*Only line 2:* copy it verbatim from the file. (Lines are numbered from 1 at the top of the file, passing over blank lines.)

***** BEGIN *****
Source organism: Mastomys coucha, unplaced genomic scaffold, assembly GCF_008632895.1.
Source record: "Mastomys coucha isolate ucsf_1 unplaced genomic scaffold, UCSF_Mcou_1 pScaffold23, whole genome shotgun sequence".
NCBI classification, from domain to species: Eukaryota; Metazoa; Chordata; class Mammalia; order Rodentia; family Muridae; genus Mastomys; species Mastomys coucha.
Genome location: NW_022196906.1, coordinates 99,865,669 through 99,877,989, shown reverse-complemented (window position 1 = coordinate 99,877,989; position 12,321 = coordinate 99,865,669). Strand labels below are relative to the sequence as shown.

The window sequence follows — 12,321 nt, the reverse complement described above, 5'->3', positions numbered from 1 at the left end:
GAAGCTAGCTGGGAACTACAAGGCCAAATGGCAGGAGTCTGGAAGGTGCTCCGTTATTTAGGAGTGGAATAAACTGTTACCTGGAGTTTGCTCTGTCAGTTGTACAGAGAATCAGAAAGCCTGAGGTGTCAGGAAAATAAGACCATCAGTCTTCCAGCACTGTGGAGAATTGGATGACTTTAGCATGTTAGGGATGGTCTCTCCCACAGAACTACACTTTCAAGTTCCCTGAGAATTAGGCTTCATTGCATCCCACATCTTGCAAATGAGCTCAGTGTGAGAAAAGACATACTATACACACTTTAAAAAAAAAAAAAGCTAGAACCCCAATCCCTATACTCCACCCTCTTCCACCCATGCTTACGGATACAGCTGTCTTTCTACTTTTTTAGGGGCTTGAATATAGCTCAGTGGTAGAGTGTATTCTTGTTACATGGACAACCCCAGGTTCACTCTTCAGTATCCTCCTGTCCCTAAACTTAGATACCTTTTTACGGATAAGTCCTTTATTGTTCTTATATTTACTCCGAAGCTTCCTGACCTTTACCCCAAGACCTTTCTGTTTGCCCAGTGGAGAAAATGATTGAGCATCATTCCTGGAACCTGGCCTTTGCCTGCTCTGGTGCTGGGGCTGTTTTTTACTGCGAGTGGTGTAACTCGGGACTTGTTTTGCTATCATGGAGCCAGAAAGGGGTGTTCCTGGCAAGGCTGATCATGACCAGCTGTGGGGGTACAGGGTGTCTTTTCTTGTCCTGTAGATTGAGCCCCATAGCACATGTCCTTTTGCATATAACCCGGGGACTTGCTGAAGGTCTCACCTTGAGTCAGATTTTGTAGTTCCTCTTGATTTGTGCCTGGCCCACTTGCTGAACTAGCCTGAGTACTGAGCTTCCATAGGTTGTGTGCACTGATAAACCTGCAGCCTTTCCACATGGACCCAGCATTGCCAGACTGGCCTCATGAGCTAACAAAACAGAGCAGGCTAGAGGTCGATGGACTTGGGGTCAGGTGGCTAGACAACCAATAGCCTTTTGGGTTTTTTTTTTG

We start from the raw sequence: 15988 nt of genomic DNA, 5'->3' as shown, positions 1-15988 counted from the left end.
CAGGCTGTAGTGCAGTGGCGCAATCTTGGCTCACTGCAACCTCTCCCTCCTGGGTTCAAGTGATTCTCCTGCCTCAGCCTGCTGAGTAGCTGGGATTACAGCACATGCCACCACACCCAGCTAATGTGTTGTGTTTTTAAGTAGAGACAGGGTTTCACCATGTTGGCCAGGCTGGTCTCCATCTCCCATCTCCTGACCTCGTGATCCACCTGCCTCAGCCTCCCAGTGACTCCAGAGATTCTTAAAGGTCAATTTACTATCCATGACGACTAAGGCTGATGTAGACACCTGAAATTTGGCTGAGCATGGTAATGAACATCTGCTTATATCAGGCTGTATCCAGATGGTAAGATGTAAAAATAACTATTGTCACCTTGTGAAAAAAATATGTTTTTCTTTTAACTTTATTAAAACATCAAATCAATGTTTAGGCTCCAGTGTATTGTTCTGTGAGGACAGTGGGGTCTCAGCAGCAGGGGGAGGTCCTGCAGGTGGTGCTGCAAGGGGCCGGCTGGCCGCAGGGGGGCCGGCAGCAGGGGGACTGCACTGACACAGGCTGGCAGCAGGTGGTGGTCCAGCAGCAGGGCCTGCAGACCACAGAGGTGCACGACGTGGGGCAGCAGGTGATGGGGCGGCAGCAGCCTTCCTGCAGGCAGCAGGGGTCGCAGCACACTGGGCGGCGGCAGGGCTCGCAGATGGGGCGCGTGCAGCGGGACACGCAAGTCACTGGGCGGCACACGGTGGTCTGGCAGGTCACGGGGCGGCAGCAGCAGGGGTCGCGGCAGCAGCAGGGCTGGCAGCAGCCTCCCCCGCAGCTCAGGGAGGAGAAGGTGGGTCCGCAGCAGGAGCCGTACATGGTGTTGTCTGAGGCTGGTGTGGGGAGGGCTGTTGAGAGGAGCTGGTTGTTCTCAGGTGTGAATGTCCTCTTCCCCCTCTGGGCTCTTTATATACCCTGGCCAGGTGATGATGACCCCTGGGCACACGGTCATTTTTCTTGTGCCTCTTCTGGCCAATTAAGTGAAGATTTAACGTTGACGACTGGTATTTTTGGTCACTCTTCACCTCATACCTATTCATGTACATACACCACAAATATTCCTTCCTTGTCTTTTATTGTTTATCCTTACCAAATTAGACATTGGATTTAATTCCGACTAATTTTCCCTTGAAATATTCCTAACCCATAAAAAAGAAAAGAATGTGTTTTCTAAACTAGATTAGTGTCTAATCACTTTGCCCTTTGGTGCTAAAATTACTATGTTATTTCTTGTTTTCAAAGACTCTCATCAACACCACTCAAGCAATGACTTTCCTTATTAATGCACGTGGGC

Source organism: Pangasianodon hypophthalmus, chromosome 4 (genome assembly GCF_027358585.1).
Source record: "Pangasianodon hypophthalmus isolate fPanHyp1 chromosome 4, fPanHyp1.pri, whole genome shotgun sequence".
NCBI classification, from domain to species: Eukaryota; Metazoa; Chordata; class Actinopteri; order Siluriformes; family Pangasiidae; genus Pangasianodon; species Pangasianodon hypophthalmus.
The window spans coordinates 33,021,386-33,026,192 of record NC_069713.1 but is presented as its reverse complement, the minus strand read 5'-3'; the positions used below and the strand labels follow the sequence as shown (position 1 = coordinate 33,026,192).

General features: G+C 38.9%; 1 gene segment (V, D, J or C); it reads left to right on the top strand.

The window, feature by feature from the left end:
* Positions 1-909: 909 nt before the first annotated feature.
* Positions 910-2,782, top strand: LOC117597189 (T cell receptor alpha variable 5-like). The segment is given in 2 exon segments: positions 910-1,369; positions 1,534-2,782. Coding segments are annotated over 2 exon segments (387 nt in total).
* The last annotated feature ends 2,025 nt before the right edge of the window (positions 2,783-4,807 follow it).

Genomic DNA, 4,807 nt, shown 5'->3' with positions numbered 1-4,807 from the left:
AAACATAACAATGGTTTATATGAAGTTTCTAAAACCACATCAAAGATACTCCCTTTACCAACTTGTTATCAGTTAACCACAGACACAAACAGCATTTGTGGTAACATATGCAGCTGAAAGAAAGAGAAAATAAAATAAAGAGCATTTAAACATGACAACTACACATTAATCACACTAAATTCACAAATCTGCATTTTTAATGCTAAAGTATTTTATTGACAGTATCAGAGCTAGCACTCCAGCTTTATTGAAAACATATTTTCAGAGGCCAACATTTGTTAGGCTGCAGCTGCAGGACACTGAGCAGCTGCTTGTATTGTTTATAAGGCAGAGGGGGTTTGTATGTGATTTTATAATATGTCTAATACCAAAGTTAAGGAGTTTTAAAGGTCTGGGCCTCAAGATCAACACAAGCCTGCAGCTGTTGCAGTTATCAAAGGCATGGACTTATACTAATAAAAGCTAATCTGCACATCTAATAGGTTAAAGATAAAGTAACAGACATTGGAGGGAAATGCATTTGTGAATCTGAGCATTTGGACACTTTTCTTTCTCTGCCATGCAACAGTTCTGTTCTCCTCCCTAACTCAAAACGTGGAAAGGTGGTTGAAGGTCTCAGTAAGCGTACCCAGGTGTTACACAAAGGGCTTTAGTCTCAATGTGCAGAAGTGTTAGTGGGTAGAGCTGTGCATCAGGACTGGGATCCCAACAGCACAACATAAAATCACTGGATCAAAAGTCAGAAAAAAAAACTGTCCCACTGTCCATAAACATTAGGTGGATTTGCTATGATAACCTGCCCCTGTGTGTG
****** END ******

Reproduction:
Source record: "Mastomys coucha isolate ucsf_1 unplaced genomic scaffold, UCSF_Mcou_1 pScaffold23, whole genome shotgun sequence".